Inside the soaring price of bank holidays – 4 key pastimes costing Brits more

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A special four-day bank holiday weekend will greet residents across the British Isles this week. The extra time off for some Britons has come about in recognition of Queen Elizabeth II commemorating her Platinum Jubilee. Celebrations will be held up and down the country, to recognise her Majesty serving for 70 years as the monarch. But new research has found that the bank holiday won’t come cheap, with Britons looking to make the most of the occasion.

The arrival of bank holidays provides an opportunity for people to spend time with their family, and take a day trip around the country.

But these might be celebrated somewhat differently in 2022, as many Britons contend with the ever-growing cost of living crisis.

Research, from the Buy Now, Pay Later provider Zip, has shown just how expensive it’s become to enjoy bank holiday pastimes.

Its study compared prices between 1970 and the present day, taking measurements at each decade interval. But what exactly did it discover?

As one of the nation’s favourite pursuits, bank holidays often see Britons pay a visit to their local pub to buy a pint.

However, it’s now been revealed that to do so costs a staggering 23 percent more than it did in 2010 alone.

Today, a pint costs £4 each on average nationally, while for Londoners it’s even more expensive, at £6 a pop.

If you were to head back to 1970, a pint down your local would typically cost just 35p, which seems a world away from today’s prices.

Using figures obtained by the Bank of England (BoE) inflation rate calculator, the study also revealed the whopping cost of a trip to the seaside.

Compared with 20 years ago, you will now have to pay 53 percent more, with a trip today valued at around £31 per person.

That amount factors in a return train ticket from London to Brighton, fish and chips, and a couple of scoops of ice cream.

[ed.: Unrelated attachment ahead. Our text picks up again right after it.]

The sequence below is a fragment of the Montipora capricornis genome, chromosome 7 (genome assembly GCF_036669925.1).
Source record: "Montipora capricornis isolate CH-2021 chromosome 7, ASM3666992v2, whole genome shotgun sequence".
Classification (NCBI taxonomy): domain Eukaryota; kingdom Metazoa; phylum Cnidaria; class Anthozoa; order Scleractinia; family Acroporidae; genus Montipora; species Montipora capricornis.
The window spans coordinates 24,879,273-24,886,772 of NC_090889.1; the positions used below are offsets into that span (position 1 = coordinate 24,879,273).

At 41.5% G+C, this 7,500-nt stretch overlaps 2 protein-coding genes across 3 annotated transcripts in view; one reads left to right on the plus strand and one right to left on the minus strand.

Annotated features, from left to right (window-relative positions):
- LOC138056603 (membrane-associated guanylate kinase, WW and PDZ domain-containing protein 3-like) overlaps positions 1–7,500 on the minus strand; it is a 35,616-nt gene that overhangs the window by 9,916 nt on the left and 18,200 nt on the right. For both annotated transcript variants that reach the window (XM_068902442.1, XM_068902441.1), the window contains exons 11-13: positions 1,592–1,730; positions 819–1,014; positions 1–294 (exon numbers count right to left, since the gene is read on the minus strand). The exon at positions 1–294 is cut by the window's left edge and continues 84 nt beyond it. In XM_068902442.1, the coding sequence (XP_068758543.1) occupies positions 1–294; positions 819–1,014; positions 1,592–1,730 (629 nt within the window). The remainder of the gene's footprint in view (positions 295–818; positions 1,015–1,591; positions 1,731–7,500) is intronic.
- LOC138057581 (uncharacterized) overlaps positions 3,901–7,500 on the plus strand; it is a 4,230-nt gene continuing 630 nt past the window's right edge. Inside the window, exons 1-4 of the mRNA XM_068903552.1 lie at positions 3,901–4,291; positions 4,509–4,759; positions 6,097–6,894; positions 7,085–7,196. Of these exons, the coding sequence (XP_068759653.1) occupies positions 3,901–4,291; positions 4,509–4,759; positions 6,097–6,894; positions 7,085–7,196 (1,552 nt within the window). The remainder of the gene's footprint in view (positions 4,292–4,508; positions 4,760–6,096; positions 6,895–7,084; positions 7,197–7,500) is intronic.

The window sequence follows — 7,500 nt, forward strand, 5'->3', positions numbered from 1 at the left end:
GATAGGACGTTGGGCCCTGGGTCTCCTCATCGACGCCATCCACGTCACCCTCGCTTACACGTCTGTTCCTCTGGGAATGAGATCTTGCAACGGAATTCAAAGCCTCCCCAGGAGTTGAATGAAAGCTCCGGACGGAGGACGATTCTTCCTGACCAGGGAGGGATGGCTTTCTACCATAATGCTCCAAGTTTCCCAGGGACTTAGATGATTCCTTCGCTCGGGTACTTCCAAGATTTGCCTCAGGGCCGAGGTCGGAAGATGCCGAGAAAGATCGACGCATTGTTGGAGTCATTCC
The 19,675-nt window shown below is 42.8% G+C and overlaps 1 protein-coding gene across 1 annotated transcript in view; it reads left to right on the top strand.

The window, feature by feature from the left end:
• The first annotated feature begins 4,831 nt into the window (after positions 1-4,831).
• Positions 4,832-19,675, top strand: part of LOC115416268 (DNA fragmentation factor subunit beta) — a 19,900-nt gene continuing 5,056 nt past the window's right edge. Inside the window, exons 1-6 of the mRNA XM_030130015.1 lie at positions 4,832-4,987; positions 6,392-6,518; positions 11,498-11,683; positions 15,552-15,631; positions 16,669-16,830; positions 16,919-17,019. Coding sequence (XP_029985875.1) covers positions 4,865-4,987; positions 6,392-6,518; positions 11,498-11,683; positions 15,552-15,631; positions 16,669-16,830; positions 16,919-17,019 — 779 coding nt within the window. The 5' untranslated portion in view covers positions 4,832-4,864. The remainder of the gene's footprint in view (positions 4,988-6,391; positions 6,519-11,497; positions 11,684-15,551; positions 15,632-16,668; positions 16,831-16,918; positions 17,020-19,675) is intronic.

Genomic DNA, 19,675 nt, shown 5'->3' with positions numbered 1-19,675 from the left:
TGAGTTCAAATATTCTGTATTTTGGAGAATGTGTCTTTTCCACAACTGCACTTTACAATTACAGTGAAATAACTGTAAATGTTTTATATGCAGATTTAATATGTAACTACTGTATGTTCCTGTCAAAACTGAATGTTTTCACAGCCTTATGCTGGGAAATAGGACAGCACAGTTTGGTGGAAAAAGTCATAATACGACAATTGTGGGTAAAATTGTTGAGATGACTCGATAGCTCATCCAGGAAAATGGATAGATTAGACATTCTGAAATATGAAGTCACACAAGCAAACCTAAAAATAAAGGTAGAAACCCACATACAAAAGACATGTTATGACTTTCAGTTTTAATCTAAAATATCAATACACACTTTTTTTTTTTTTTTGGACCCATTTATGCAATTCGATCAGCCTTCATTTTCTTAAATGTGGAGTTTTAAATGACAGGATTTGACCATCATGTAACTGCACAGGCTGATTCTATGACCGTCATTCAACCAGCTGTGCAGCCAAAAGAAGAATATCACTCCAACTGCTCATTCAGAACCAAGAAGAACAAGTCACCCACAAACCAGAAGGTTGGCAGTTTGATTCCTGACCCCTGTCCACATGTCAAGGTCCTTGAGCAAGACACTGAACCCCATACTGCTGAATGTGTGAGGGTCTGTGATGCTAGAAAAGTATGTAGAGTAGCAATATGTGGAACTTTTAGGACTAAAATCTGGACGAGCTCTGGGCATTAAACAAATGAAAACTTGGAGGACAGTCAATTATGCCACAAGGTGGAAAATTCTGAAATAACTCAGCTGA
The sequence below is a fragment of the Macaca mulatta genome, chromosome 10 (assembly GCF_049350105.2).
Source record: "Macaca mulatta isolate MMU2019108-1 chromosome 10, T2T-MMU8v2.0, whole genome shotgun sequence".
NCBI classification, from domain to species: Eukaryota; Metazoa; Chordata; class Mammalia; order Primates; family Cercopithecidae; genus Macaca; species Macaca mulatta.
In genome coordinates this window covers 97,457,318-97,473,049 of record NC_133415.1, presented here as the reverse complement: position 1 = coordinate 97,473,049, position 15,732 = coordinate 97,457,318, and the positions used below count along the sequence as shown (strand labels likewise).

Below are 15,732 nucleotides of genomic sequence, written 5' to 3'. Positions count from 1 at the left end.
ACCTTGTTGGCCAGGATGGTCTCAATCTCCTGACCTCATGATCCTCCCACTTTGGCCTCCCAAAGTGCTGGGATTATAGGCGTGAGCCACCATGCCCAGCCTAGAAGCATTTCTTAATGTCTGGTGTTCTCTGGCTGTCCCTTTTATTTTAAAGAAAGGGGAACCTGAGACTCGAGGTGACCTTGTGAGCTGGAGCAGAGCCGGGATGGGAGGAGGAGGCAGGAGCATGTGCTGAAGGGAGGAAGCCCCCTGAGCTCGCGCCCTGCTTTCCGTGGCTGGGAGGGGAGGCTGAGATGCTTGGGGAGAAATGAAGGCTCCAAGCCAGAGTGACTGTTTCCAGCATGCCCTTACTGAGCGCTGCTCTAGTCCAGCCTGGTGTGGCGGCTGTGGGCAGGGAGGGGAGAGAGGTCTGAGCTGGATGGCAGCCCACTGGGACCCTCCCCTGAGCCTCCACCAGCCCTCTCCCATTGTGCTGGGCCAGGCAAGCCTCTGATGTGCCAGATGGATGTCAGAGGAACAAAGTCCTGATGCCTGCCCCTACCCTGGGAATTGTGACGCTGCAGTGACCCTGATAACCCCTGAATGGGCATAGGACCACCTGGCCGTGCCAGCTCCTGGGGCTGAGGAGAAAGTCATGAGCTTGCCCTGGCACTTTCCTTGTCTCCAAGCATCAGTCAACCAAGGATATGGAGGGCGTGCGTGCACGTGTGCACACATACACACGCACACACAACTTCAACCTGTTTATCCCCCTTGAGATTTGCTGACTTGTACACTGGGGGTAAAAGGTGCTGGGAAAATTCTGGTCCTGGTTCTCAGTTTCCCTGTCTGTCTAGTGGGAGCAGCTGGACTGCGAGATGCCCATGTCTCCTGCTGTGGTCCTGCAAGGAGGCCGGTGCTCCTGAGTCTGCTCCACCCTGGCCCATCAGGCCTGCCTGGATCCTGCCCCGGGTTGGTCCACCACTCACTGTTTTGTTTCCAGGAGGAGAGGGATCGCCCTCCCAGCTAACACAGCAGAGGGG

The same excursion in the 1970s would have cost Britons only £2.70, meaning the price has risen by an eye watering 1,048 percent in 50 years.

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For example, two scoops of ice cream back in 1970 would have set you back 26p, but for the same luxury today you’ll have to shell out £3 on average.

An even sharper rise has been observed in the value of one of Britain’s most well-known exports, fish and chips.

Half a century ago, the meal would have cost 70p, but in 2022 you’ll be reaching for around £8.

And a return train ticket between London and Brighton now costs £18.26 more than it previously did in the 1970s.

Finance expert, Emmanuel Asuquo, said: “With the bank holiday fast approaching, it’s vital people set themselves a budget, as it can be very easy to focus solely on enjoying the occasion and forget the costs involved with our favourite activities!”

Tips to help Britons to budget for the bank holiday weekend include:

Plan in advance – make purchases well ahead of peak leisure times. It will serve your wallet well in the long and short term.
Don’t spend beyond your means – consider any purchase carefully. Do you need a full new outfit for the weekend, or can you manage with picking up one key item?

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